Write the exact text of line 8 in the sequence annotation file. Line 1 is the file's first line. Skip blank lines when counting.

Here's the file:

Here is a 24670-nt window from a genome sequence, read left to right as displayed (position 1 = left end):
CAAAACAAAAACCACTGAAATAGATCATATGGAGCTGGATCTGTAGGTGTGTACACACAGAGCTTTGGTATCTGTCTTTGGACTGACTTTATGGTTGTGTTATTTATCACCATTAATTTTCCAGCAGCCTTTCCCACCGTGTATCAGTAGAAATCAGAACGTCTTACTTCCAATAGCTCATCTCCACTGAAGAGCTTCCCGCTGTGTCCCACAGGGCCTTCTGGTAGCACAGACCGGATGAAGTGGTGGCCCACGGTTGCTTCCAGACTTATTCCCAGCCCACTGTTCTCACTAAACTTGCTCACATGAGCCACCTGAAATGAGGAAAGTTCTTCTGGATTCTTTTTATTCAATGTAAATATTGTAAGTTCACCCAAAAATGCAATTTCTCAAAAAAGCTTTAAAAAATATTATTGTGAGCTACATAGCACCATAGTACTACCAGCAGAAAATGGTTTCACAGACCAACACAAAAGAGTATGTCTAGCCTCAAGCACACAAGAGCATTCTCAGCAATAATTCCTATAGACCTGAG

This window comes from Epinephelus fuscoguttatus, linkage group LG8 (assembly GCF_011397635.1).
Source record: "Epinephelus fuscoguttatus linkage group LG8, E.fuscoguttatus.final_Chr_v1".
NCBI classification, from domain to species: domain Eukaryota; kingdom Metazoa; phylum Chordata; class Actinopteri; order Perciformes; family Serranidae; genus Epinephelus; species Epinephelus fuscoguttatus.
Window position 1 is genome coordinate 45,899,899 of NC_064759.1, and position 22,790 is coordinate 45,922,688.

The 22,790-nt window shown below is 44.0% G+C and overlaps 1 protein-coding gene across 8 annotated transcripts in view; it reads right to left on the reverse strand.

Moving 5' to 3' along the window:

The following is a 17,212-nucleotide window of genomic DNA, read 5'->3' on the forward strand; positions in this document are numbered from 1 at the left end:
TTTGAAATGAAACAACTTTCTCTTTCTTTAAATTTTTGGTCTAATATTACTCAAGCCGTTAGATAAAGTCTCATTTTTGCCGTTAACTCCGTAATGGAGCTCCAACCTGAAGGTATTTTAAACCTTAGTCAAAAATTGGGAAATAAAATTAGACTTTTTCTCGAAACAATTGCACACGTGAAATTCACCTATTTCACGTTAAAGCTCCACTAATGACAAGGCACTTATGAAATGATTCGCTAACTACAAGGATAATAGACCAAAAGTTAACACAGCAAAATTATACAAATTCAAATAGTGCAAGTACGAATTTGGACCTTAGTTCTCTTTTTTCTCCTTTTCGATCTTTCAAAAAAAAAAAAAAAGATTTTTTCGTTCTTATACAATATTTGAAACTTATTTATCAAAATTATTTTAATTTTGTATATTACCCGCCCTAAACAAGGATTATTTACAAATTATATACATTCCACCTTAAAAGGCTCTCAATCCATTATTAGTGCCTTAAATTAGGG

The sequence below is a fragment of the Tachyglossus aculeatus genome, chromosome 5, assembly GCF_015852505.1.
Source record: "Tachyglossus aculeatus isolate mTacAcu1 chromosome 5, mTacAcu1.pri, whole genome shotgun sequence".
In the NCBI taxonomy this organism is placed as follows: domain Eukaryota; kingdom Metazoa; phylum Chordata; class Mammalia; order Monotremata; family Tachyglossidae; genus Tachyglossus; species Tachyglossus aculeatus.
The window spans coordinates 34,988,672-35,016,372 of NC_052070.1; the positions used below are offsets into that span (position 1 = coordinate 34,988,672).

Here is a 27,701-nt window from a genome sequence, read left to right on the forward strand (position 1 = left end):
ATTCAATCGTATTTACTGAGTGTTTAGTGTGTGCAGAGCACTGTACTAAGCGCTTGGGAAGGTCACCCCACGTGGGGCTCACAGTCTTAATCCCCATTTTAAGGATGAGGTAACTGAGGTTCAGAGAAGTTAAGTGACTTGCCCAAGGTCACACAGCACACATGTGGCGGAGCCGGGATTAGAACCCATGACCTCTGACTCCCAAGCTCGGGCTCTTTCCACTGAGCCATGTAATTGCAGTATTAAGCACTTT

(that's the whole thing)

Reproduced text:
Moving 5' to 3' along the window: